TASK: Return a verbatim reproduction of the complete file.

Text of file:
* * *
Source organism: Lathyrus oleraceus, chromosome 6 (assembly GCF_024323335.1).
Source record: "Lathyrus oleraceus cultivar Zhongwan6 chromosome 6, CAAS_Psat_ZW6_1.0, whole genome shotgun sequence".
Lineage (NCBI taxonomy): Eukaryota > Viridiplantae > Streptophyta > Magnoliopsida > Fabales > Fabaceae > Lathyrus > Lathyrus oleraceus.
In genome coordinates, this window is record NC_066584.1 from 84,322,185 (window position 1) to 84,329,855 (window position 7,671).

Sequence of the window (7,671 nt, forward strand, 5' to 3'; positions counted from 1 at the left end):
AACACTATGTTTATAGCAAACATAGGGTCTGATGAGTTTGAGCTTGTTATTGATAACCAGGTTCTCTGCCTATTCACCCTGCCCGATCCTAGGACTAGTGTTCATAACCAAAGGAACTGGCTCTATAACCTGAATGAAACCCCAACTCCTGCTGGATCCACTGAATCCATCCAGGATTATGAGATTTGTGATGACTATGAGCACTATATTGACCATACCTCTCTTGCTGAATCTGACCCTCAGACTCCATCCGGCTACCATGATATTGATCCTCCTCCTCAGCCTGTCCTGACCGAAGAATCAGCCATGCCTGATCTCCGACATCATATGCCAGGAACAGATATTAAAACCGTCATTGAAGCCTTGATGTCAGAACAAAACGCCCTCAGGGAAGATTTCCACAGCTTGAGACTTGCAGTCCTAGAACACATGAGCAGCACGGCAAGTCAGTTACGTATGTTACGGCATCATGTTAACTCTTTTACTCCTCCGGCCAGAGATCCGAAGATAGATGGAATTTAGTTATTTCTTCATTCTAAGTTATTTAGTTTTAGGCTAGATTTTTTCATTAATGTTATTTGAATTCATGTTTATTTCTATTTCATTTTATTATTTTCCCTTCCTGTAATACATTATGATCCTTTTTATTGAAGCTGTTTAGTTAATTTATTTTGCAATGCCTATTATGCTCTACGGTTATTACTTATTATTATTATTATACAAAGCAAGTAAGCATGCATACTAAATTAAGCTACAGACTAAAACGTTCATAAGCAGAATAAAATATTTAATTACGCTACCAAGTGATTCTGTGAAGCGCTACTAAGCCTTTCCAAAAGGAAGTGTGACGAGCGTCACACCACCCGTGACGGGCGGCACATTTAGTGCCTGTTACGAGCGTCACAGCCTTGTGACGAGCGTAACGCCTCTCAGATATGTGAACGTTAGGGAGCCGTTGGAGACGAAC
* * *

Source organism: Lathyrus oleraceus, chromosome 6 (assembly GCF_024323335.1).
Source record: "Lathyrus oleraceus cultivar Zhongwan6 chromosome 6, CAAS_Psat_ZW6_1.0, whole genome shotgun sequence".
Lineage (NCBI taxonomy): Eukaryota > Viridiplantae > Streptophyta > Magnoliopsida > Fabales > Fabaceae > Lathyrus > Lathyrus oleraceus.
In genome coordinates, this window is record NC_066584.1 from 84,322,185 (window position 1) to 84,329,855 (window position 7,671).

Sequence of the window (7,671 nt, forward strand, 5' to 3'; positions counted from 1 at the left end):
AACACTATGTTTATAGCAAACATAGGGTCTGATGAGTTTGAGCTTGTTATTGATAACCAGGTTCTCTGCCTATTCACCCTGCCCGATCCTAGGACTAGTGTTCATAACCAAAGGAACTGGCTCTATAACCTGAATGAAACCCCAACTCCTGCTGGATCCACTGAATCCATCCAGGATTATGAGATTTGTGATGACTATGAGCACTATATTGACCATACCTCTCTTGCTGAATCTGACCCTCAGACTCCATCCGGCTACCATGATATTGATCCTCCTCCTCAGCCTGTCCTGACCGAAGAATCAGCCATGCCTGATCTCCGACATCATATGCCAGGAACAGATATTAAAACCGTCATTGAAGCCTTGATGTCAGAACAAAACGCCCTCAGGGAAGATTTCCACAGCTTGAGACTTGCAGTCCTAGAACACATGAGCAGCACGGCAAGTCAGTTACGTATGTTACGGCATCATGTTAACTCTTTTACTCCTCCGGCCAGAGATCCGAAGATAGATGGAATTTAGTTATTTCTTCATTCTAAGTTATTTAGTTTTAGGCTAGATTTTTTCATTAATGTTATTTGAATTCATGTTTATTTCTATTTCATTTTATTATTTTCCCTTCCTGTAATACATTATGATCCTTTTTATTGAAGCTGTTTAGTTAATTTATTTTGCAATGCCTATTATGCTCTACGGTTATTACTTATTATTATTATTATACAAAGCAAGTAAGCATGCATACTAAATTAAGCTACAGACTAAAACGTTCATAAGCAGAATAAAATATTTAATTACGCTACCAAGTGATTCTGTGAAGCGCTACTAAGCCTTTCCAAAAGGAAGTGTGACGAGCGTCACACCACCCGTGACGGGCGGCACATTTAGTGCCTGTTACGAGCGTCACAGCCTTGTGACGAGCGTAACGCCTCTCAGATATGTGAACGTTAGGGAGCCGTTGGAGACGAAC